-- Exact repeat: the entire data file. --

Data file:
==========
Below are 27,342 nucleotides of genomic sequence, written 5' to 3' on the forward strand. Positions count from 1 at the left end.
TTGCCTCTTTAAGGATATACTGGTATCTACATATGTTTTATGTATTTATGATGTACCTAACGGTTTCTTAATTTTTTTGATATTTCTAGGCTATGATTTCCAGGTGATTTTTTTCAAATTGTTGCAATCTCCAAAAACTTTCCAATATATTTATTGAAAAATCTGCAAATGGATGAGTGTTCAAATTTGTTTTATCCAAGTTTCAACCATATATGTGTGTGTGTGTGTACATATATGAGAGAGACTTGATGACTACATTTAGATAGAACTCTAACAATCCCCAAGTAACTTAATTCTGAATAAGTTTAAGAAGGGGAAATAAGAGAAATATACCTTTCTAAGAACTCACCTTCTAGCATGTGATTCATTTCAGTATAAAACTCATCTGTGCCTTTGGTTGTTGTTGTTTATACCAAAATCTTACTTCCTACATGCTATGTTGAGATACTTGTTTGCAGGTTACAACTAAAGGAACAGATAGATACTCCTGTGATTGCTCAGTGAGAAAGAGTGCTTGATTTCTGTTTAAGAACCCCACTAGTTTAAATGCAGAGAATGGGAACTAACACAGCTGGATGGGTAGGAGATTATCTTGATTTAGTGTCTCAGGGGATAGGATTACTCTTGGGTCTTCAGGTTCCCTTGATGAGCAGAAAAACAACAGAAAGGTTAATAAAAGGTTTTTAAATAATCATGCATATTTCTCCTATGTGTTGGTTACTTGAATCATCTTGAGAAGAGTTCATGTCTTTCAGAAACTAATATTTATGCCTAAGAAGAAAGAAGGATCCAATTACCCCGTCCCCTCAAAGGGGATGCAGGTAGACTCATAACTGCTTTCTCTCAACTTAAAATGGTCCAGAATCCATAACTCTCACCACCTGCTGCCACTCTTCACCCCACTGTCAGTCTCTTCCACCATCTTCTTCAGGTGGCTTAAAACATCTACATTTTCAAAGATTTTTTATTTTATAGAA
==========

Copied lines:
Below are 27,342 nucleotides of genomic sequence, written 5' to 3' on the forward strand. Positions count from 1 at the left end.
TTGCCTCTTTAAGGATATACTGGTATCTACATATGTTTTATGTATTTATGATGTACCTAACGGTTTCTTAATTTTTTTGATATTTCTAGGCTATGATTTCCAGGTGATTTTTTTCAAATTGTTGCAATCTCCAAAAACTTTCCAATATATTTATTGAAAAATCTGCAAATGGATGAGTGTTCAAATTTGTTTTATCCAAGTTTCAACCATATATGTGTGTGTGTGTGTACATATATGAGAGAGACTTGATGACTACATTTAGATAGAACTCTAACAATCCCCAAGTAACTTAATTCTGAATAAGTTTAAGAAGGGGAAATAAGAGAAATATACCTTTCTAAGAACTCACCTTCTAGCATGTGATTCATTTCAGTATAAAACTCATCTGTGCCTTTGGTTGTTGTTGTTTATACCAAAATCTTACTTCCTACATGCTATGTTGAGATACTTGTTTGCAGGTTACAACTAAAGGAACAGATAGATACTCCTGTGATTGCTCAGTGAGAAAGAGTGCTTGATTTCTGTTTAAGAACCCCACTAGTTTAAATGCAGAGAATGGGAACTAACACAGCTGGATGGGTAGGAGATTATCTTGATTTAGTGTCTCAGGGGATAGGATTACTCTTGGGTCTTCAGGTTCCCTTGATGAGCAGAAAAACAACAGAAAGGTTAATAAAAGGTTTTTAAATAATCATGCATATTTCTCCTATGTGTTGGTTACTTGAATCATCTTGAGAAGAGTTCATGTCTTTCAGAAACTAATATTTATGCCTAAGAAGAAAGAAGGATCCAATTACCCCGTCCCCTCAAAGGGGATGCAGGTAGACTCATAACTGCTTTCTCTCAACTTAAAATGGTCCAGAATCCATAACTCTCACCACCTGCTGCCACTCTTCACCCCACTGTCAGTCTCTTCCACCATCTTCTTCAGGTGGCTTAAAACATCTACATTTTCAAAGATTTTTTATTTTATAGAA